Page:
Flexibility and Extensibility:
Maintainability and Readability:
Maintainability is a little similar with flexibility but it focuses on modifications about error corrections and minor function modifications, not major functional extensibilities. It can be supported with useful interface definitions, documentations and also self-documenting code and/or code documentation. The more correct and useful documentation exists, the more maintainability can be performed.
Performance and Efficiency: Performance is mostly about response time of the software. This response time should be in acceptable intervals (e.g. max. a few seconds), and should not increase if transaction count increases. And also, resources are expensive. Efficiency must be supported with resource utilization. As an exaggerated example, ability of performing a simple function only by using a 32 processor machine or 1 TB disk space is not acceptable. Optimal source/performance ratio must be aimed.
A scalable system responds user actions in an acceptable amount of time, even if load increases. Of course more hardware may be added for handling increasing user transaction, but the architecture should not change while doing this. This is called vertical scalability. Ability of running on multiple, increasing count of machines is multiple processing. If the software can perform that type of processing, this is called horizontal scalability. A preffered scalable system should suit both of these methods.
Availability, Robustness, Fault Tolerance and Reliability:
A robust software should not lose its availabilty even in most failure states. Even if some components are broken down, it may continue running. Besides, even if whole application crashes, it may recover itself using backup hardware and data with fault tolerance approaches. There should always be B and even C, D .. plans. Reliability also stands for the integrity and consistency of the software even under high load conditions. So it is relevant with availability and scalability. An unreliable system is also unscalable.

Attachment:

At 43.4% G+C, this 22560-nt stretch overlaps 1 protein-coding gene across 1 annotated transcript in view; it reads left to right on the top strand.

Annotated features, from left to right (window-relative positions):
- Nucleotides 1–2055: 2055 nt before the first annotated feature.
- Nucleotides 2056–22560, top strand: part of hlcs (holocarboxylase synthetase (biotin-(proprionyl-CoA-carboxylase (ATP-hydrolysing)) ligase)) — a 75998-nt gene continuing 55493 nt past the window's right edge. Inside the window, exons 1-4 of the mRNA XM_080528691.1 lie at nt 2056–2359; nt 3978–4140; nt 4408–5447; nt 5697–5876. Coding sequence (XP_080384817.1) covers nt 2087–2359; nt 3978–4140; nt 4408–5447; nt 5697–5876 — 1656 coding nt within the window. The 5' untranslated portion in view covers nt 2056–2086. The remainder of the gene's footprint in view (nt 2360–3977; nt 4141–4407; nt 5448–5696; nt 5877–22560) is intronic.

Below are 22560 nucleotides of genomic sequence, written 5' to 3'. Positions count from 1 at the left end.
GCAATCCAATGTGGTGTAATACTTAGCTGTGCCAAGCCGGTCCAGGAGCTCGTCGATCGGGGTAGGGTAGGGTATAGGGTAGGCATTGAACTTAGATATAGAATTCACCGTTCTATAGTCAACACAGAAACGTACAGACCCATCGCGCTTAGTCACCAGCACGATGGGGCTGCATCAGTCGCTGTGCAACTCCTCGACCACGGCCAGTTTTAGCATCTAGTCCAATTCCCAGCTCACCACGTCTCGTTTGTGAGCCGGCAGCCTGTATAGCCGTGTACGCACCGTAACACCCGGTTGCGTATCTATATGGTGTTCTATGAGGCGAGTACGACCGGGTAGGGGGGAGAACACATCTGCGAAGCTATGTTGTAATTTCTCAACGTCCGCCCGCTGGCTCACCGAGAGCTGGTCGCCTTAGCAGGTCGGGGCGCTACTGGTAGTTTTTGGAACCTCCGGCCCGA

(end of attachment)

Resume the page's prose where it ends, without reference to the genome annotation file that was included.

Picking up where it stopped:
Usability and Accessability:
User interfaces are the only visible parts of software according to the viewpoint of user. So, simplicity, taking less time to complete a job, fast learnability etc. are very important in this case. The most well known principle for this property is KISS (Keep It Simple Stupid). Simple is always the best. A usable software should also support different accessibility types of control for people with disabilities.
Platform Compatibility and Portability: A quality software should run on as much various platforms as it can. So, more people can make use of it. In different contexts we may mention different platforms, this may be OS platforms, browser types etc. And portability is about adapting software that can run on different platforms, for being more platform compatible. In this sense, portability is also related with flexibility.
Testability and Managability:
Quality software requires quality testing. Source code should be tested with the most coverage and with the most efficient testing methods. This can be performed by using encapsulation, interfaces, patterns, low coupling etc. techniques correctly. Besides testability, a qualified software should be manageable after deployment. It may be monitored for e.g. performance or data usage status, or may enable developer to configure system easily. Creating a successful logging system is another very important issue about managability.
Security is a very important issue on software development, especially for web or mobile based ones which may have millions of users with the ability of remote accessing to system. You should construct a security policy and apply it correctly by leaving no entry points. This may include authorization and authentication techniques, network attack protections, data encryption and so on. all possible types of security leaks should be considered, otherwise one day only one attack may crash your whole applicaion and whole company.
Functionality and Correctness:
Functionality (or correctness) is the conformity of the software with actual requirements and specifications. In fact this is the precendition attribute of an application, and maybe not a quality factor but we wanted to point that as the last quality factor, for taking attention: Quality factors are not meaningful when we are talking about unfunctional software. First, perform desired functionality and produce correct software, then apply quality factors on it. If you can perform both paralelly, it is the best.